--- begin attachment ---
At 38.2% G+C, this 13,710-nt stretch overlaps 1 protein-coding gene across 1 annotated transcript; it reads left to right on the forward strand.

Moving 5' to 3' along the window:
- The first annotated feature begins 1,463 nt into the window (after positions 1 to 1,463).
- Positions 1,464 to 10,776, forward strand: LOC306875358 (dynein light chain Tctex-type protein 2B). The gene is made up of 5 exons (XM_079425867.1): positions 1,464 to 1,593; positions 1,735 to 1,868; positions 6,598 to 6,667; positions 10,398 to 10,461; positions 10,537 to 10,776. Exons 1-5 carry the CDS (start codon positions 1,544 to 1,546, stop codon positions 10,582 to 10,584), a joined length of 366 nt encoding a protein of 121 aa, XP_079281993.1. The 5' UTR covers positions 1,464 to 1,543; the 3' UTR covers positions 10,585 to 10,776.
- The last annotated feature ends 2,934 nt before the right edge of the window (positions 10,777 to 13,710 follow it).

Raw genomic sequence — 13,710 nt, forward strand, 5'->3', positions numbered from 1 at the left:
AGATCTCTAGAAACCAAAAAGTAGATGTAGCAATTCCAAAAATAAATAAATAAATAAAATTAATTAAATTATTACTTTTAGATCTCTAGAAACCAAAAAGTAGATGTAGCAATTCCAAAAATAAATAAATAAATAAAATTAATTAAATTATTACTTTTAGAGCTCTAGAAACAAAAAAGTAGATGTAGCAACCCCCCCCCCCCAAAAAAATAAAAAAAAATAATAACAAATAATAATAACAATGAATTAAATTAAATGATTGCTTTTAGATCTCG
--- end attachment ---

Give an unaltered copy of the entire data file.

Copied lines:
At 38.2% G+C, this 13,710-nt stretch overlaps 1 protein-coding gene across 1 annotated transcript; it reads left to right on the forward strand.

Moving 5' to 3' along the window:
- The first annotated feature begins 1,463 nt into the window (after positions 1 to 1,463).
- Positions 1,464 to 10,776, forward strand: LOC306875358 (dynein light chain Tctex-type protein 2B). The gene is made up of 5 exons (XM_079425867.1): positions 1,464 to 1,593; positions 1,735 to 1,868; positions 6,598 to 6,667; positions 10,398 to 10,461; positions 10,537 to 10,776. Exons 1-5 carry the CDS (start codon positions 1,544 to 1,546, stop codon positions 10,582 to 10,584), a joined length of 366 nt encoding a protein of 121 aa, XP_079281993.1. The 5' UTR covers positions 1,464 to 1,543; the 3' UTR covers positions 10,585 to 10,776.
- The last annotated feature ends 2,934 nt before the right edge of the window (positions 10,777 to 13,710 follow it).

Raw genomic sequence — 13,710 nt, forward strand, 5'->3', positions numbered from 1 at the left:
AGATCTCTAGAAACCAAAAAGTAGATGTAGCAATTCCAAAAATAAATAAATAAATAAAATTAATTAAATTATTACTTTTAGATCTCTAGAAACCAAAAAGTAGATGTAGCAATTCCAAAAATAAATAAATAAATAAAATTAATTAAATTATTACTTTTAGAGCTCTAGAAACAAAAAAGTAGATGTAGCAACCCCCCCCCCCCAAAAAAATAAAAAAAAATAATAACAAATAATAATAACAATGAATTAAATTAAATGATTGCTTTTAGATCTCG